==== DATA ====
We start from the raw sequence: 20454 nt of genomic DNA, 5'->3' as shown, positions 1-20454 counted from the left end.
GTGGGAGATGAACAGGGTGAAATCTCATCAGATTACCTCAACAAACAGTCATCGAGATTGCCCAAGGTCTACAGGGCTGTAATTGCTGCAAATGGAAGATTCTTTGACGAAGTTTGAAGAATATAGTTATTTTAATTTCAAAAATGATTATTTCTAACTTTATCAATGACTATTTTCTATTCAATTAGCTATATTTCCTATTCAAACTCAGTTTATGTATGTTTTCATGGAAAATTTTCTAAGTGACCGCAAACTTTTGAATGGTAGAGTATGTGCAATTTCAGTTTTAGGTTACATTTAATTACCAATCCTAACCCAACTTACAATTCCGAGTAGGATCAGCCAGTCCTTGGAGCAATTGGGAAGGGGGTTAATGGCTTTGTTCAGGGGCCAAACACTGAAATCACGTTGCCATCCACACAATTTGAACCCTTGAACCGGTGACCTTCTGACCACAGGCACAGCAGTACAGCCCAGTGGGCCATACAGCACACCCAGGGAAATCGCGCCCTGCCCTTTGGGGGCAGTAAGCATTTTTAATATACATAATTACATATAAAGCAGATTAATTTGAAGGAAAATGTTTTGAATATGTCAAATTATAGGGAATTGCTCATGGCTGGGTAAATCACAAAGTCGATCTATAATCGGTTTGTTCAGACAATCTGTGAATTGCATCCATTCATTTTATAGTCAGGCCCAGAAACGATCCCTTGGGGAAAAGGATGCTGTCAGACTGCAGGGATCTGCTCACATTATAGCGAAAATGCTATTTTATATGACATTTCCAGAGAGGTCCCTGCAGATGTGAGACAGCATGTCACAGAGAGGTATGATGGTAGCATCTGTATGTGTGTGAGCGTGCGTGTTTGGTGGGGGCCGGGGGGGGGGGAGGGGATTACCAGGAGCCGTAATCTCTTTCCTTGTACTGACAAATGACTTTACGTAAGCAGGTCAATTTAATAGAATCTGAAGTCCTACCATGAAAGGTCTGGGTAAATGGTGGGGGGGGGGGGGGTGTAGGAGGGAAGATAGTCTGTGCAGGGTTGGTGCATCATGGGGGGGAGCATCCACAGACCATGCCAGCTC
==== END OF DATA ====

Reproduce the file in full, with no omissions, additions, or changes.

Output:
We start from the raw sequence: 20454 nt of genomic DNA, 5'->3' as shown, positions 1-20454 counted from the left end.
GTGGGAGATGAACAGGGTGAAATCTCATCAGATTACCTCAACAAACAGTCATCGAGATTGCCCAAGGTCTACAGGGCTGTAATTGCTGCAAATGGAAGATTCTTTGACGAAGTTTGAAGAATATAGTTATTTTAATTTCAAAAATGATTATTTCTAACTTTATCAATGACTATTTTCTATTCAATTAGCTATATTTCCTATTCAAACTCAGTTTATGTATGTTTTCATGGAAAATTTTCTAAGTGACCGCAAACTTTTGAATGGTAGAGTATGTGCAATTTCAGTTTTAGGTTACATTTAATTACCAATCCTAACCCAACTTACAATTCCGAGTAGGATCAGCCAGTCCTTGGAGCAATTGGGAAGGGGGTTAATGGCTTTGTTCAGGGGCCAAACACTGAAATCACGTTGCCATCCACACAATTTGAACCCTTGAACCGGTGACCTTCTGACCACAGGCACAGCAGTACAGCCCAGTGGGCCATACAGCACACCCAGGGAAATCGCGCCCTGCCCTTTGGGGGCAGTAAGCATTTTTAATATACATAATTACATATAAAGCAGATTAATTTGAAGGAAAATGTTTTGAATATGTCAAATTATAGGGAATTGCTCATGGCTGGGTAAATCACAAAGTCGATCTATAATCGGTTTGTTCAGACAATCTGTGAATTGCATCCATTCATTTTATAGTCAGGCCCAGAAACGATCCCTTGGGGAAAAGGATGCTGTCAGACTGCAGGGATCTGCTCACATTATAGCGAAAATGCTATTTTATATGACATTTCCAGAGAGGTCCCTGCAGATGTGAGACAGCATGTCACAGAGAGGTATGATGGTAGCATCTGTATGTGTGTGAGCGTGCGTGTTTGGTGGGGGCCGGGGGGGGGGGAGGGGATTACCAGGAGCCGTAATCTCTTTCCTTGTACTGACAAATGACTTTACGTAAGCAGGTCAATTTAATAGAATCTGAAGTCCTACCATGAAAGGTCTGGGTAAATGGTGGGGGGGGGGGGGGTGTAGGAGGGAAGATAGTCTGTGCAGGGTTGGTGCATCATGGGGGGGAGCATCCACAGACCATGCCAGCTC